I never realized how many initiatives local businesses in South Carolina are taking in order to care for current Charlestonian’s and preserve the future for many. One guest speaker presentation that really spoke to me was about the wonderful local business called GrowFood Carolina. They are a non-profit, all local, wholesale produce distributer. The mission of GrowFood Carolina is to strive for more locally sourced foods produced in South Carolina, such as vegetables. GrowFood helps farmers distribute their products to the community through grocery stores such as Whole Foods and Earth Fare, meaning that they will never sell directly to the consumer. I found it interesting to learn that the College of Charleston receives a good portion of their produce from GrowFood Carolina. One major issue that farmers face is getting their produce to the consumer after it’s grown. That’s where GrowFood Carolina comes into play, ultimately being the middleman that will get the produce from the farmer to the hungry consumer.
This method makes growing and producing food locally much easier and better accessible to many. This way, the end goal is to secure the future of a regional food supply and ensure an enduring productive and diverse landscape. When it comes down to it, many of us consider South Carolina to be an agricultureal state, but why is it that only 10% of what we eat sourced locally? The numbers don’t seem to add up when considering that oftentimes we import our fruits and vegetables from places such as Mexico rather than eating our own local, fresh produce.
When asked why GrowFood Carolina does what they do, their simple response is for the personal health of individuals, the health of the environment, and for the health of the rural economy. There are three guiding principles that GrowFood strictly follows, those being the farmers, consistency, and collaboration, listed in order of importance. These three guiding principles intertwine with one another to form a well balanced company. On top of their already awesome business, they also donate food to the needy and volunteer often in the community. I will absolutely be supporting their business in the future!
With the recent presidential election, as well as our recent class lecture on the topic of mainstream news media truthfulness, curiosity was sparked as to whether or not mainstream news can be trusted. If it’s mainstream, at first glimpse I would assume that all of the information is correct. After doing some further research, I formed the opinion that oftentimes mainstream news media cannot be trusted. I say this because at the end of the day, the media industry is in it for one thing only, which is the money. In my opinion, they may act like they are doing a service to the public by providing them with informative information, when it reality it’s oftentimes the total opposite.
I have seen examples on TV of CNN telling one side of the story on President Trump, while Fox News tells a complete other side of the story. As for which media outlet is correct, that’s ultimately for the consumer to decide upon. My point is to simply make the consumer aware of the possibility that not all news sources, including mainstream news, is accurate. I try very hard to be cautious of trusting news distributed on social media because I have already learned my lesson that you can’t believe everything you see online. It’s known that individuals tend to make up lies in order to gain attention, whether that be good or bad attention. At the same time, I usually try to remind myself to be cautious of mainstream media just as I am with social media and satirical news sources.
If someone is unsure of whether or not an article they are reading online is true or not, my first recommendation would be to check and see what source the article is from. This information is usually found at the bottom of the page. From here, an individual can simply input this news source into google and read reviews/opinions of the selected news source written by consumers alike. As for myself, if I check to see which news source an online article is from, and for example the news source is “Webscamz”, I won’t even waste my time researching this source or believing any of the content in the article. The reliability of a news source for myself is measured in the ratings received by other consumers. I trust in others like myself quite a bit when it comes to something I am unfamiliar with. At the end of the day, even a well regarded news source has the possibility of publishing an inaccurate news article. Always be weary of what you read these days.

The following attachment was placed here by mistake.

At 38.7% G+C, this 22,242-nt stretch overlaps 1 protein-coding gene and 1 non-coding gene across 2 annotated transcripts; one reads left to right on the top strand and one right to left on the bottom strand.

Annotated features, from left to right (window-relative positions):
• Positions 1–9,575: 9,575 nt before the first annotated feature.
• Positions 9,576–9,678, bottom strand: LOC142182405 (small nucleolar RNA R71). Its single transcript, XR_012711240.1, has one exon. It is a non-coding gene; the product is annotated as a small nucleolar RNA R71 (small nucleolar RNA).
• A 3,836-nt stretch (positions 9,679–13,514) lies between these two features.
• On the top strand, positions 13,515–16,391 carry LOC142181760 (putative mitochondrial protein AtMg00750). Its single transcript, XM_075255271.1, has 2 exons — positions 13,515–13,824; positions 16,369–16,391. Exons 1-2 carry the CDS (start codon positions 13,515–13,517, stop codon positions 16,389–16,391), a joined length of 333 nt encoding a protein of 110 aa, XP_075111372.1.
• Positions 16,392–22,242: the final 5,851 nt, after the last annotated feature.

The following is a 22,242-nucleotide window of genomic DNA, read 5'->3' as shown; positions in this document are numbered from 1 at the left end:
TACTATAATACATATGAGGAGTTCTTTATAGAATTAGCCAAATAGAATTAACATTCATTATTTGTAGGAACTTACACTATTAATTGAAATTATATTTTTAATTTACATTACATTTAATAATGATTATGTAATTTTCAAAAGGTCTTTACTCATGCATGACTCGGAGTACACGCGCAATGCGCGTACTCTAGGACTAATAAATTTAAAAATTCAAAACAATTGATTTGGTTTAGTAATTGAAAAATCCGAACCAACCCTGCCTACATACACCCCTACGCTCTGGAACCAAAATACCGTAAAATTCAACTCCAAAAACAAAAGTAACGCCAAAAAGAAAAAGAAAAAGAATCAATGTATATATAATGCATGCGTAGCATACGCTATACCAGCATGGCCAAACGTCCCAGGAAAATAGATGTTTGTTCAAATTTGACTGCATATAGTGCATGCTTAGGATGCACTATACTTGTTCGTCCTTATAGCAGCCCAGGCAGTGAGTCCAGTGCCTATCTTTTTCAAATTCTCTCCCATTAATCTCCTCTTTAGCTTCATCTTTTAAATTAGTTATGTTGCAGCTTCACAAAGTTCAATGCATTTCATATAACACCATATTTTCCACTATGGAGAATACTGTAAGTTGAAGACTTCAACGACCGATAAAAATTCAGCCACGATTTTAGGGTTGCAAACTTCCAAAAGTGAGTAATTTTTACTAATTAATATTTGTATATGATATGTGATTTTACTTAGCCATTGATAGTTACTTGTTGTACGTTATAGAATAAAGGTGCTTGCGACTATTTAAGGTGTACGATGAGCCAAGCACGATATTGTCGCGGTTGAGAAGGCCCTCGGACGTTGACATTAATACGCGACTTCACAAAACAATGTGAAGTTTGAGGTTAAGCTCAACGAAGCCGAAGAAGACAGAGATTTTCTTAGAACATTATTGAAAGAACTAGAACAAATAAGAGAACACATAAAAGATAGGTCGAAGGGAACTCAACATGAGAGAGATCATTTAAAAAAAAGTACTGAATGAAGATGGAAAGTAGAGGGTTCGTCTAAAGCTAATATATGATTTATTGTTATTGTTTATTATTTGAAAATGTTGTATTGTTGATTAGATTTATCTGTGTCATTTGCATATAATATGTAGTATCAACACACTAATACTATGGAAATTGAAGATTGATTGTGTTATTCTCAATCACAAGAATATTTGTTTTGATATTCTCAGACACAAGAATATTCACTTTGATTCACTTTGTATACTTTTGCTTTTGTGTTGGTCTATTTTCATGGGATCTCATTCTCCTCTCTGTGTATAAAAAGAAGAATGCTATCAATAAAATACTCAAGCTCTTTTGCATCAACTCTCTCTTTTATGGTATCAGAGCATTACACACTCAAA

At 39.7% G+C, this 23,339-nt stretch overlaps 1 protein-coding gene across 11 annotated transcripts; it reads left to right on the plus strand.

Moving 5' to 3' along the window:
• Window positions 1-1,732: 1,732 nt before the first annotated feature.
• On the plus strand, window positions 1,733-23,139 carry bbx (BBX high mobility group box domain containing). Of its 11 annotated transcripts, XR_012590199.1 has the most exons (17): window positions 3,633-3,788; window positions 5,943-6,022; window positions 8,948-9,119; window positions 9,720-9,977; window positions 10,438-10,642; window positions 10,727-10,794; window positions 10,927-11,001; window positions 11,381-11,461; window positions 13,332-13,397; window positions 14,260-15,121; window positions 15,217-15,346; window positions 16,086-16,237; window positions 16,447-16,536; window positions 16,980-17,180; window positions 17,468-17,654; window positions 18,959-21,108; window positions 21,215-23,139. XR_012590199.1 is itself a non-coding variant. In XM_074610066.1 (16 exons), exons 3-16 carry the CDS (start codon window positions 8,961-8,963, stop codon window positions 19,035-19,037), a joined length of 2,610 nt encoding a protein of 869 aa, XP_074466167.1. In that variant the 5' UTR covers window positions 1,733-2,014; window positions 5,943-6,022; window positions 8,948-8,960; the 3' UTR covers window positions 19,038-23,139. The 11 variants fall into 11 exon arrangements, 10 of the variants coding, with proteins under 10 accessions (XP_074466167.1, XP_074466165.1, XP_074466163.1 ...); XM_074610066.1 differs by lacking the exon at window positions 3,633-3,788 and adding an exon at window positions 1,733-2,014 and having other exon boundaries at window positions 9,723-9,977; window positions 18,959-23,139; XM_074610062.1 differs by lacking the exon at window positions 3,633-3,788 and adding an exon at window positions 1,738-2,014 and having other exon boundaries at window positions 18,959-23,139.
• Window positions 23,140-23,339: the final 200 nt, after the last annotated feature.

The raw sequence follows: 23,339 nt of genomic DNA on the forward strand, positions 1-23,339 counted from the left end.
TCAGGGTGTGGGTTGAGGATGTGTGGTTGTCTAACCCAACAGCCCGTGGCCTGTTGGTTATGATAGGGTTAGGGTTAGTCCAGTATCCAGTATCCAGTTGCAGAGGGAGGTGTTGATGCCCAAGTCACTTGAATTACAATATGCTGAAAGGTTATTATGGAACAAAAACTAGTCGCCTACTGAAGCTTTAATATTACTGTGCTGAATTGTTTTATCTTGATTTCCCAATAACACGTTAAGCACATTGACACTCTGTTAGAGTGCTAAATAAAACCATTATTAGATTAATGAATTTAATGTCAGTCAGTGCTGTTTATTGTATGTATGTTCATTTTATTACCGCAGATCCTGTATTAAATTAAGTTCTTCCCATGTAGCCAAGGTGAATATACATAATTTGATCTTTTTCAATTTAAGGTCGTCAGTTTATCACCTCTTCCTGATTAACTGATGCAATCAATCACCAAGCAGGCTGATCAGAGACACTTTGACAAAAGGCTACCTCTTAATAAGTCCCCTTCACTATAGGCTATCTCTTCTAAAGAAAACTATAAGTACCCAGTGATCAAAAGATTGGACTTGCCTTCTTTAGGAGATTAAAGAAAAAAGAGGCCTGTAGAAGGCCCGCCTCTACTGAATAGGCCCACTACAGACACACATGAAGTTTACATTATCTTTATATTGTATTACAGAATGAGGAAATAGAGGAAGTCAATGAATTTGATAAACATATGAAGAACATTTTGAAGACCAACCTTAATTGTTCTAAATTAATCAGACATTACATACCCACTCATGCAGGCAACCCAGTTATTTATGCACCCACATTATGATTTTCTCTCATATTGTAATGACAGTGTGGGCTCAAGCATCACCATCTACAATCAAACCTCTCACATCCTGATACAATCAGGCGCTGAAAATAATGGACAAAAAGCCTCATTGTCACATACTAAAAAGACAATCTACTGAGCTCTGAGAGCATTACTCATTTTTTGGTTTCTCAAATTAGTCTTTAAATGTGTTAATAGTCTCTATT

Greenwashing is a topic that quickly sparked an interest in me simply because it relates to my daily life. The act of misleading consumers regarding environmental practices of a company or the environmental benefits is the technical definition of greenwashing. Although I’m all for products that are environmentally conscious, I don’t appreciate not knowing the full story about a products history from beginning to end. A major issue we have currently is the amount of wastes in our landfills that are not biodegradable, one product being disposable diapers. Studies suggest that close to 4,000 disposable diapers are used per child in a lifetime. With this many diapers ending up in our landfills annually, it only makes sense that the diaper companies do something about the amount of pollution their products are causing.
Now be careful, these diaper companies may not be doing as much as you may think. For example, recently Huggies diapers claimed their new formula was “pure and natural” and used with organic cotton, which is supposedly better for the environment. Their packaging was redone in order to help the consumer feel as if they are not harming the environment by purchasing this product. Questions have surfaced about what percentage of the diaper actually uses organic cotton, along with what measures are taken to receive and use this organic cotton. The company will not reveal whether the cotton is certified cotton or not, a major factor in the well-being of the environment in the long run. The cotton Huggies is using may also be bleached with chemicals, which will then come in contact with the sensitive skin of babies.
This is a great example of greenwashing because while the new change that Huggies is presenting looks beneficial, it may be misleading in that the consumer is still unaware of the critical details in handling, manufacturing, and sourcing of the product. Personally, although boasting about using 20% post-consumer material in their product is a great thing, 20% is hardly anything in the long run. Be weary of the products you are buying!